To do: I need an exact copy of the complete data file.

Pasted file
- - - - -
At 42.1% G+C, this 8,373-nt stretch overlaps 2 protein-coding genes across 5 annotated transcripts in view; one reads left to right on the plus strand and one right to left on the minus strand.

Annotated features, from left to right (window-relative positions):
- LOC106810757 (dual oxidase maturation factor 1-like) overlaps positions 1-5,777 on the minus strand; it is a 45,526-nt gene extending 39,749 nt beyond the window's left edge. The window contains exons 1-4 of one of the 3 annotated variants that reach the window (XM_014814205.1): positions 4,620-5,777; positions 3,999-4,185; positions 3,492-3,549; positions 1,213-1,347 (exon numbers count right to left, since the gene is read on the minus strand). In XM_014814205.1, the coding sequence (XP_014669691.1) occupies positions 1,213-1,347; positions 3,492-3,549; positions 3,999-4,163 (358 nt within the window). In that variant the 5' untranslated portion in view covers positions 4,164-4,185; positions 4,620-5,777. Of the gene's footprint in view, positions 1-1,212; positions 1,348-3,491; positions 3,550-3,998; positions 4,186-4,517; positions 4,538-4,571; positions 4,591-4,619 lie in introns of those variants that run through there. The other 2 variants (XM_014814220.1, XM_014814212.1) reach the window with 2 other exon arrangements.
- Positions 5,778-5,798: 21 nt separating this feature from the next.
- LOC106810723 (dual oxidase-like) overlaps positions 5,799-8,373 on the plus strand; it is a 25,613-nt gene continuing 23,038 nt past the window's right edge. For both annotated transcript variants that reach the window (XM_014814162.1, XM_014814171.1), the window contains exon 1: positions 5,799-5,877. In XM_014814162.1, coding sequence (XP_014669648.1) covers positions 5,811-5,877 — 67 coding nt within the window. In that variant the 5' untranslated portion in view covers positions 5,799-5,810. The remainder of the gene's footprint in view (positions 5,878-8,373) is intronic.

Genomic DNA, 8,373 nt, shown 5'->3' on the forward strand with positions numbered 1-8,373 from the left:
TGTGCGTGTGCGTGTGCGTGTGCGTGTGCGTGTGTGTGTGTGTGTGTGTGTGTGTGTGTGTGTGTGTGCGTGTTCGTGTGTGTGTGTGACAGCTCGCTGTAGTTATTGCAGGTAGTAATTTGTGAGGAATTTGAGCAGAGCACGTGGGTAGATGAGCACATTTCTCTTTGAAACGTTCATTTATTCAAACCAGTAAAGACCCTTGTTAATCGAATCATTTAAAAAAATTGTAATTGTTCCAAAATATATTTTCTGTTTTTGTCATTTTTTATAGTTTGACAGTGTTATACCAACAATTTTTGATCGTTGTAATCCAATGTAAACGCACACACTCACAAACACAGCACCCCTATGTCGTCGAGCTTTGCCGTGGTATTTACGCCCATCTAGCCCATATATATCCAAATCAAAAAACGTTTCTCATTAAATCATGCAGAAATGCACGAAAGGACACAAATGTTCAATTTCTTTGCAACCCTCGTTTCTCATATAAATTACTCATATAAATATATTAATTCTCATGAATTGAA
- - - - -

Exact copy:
At 42.1% G+C, this 8,373-nt stretch overlaps 2 protein-coding genes across 5 annotated transcripts in view; one reads left to right on the plus strand and one right to left on the minus strand.

Annotated features, from left to right (window-relative positions):
- LOC106810757 (dual oxidase maturation factor 1-like) overlaps positions 1-5,777 on the minus strand; it is a 45,526-nt gene extending 39,749 nt beyond the window's left edge. The window contains exons 1-4 of one of the 3 annotated variants that reach the window (XM_014814205.1): positions 4,620-5,777; positions 3,999-4,185; positions 3,492-3,549; positions 1,213-1,347 (exon numbers count right to left, since the gene is read on the minus strand). In XM_014814205.1, the coding sequence (XP_014669691.1) occupies positions 1,213-1,347; positions 3,492-3,549; positions 3,999-4,163 (358 nt within the window). In that variant the 5' untranslated portion in view covers positions 4,164-4,185; positions 4,620-5,777. Of the gene's footprint in view, positions 1-1,212; positions 1,348-3,491; positions 3,550-3,998; positions 4,186-4,517; positions 4,538-4,571; positions 4,591-4,619 lie in introns of those variants that run through there. The other 2 variants (XM_014814220.1, XM_014814212.1) reach the window with 2 other exon arrangements.
- Positions 5,778-5,798: 21 nt separating this feature from the next.
- LOC106810723 (dual oxidase-like) overlaps positions 5,799-8,373 on the plus strand; it is a 25,613-nt gene continuing 23,038 nt past the window's right edge. For both annotated transcript variants that reach the window (XM_014814162.1, XM_014814171.1), the window contains exon 1: positions 5,799-5,877. In XM_014814162.1, coding sequence (XP_014669648.1) covers positions 5,811-5,877 — 67 coding nt within the window. In that variant the 5' untranslated portion in view covers positions 5,799-5,810. The remainder of the gene's footprint in view (positions 5,878-8,373) is intronic.

Genomic DNA, 8,373 nt, shown 5'->3' on the forward strand with positions numbered 1-8,373 from the left:
TGTGCGTGTGCGTGTGCGTGTGCGTGTGCGTGTGTGTGTGTGTGTGTGTGTGTGTGTGTGTGTGTGTGCGTGTTCGTGTGTGTGTGTGACAGCTCGCTGTAGTTATTGCAGGTAGTAATTTGTGAGGAATTTGAGCAGAGCACGTGGGTAGATGAGCACATTTCTCTTTGAAACGTTCATTTATTCAAACCAGTAAAGACCCTTGTTAATCGAATCATTTAAAAAAATTGTAATTGTTCCAAAATATATTTTCTGTTTTTGTCATTTTTTATAGTTTGACAGTGTTATACCAACAATTTTTGATCGTTGTAATCCAATGTAAACGCACACACTCACAAACACAGCACCCCTATGTCGTCGAGCTTTGCCGTGGTATTTACGCCCATCTAGCCCATATATATCCAAATCAAAAAACGTTTCTCATTAAATCATGCAGAAATGCACGAAAGGACACAAATGTTCAATTTCTTTGCAACCCTCGTTTCTCATATAAATTACTCATATAAATATATTAATTCTCATGAATTGAA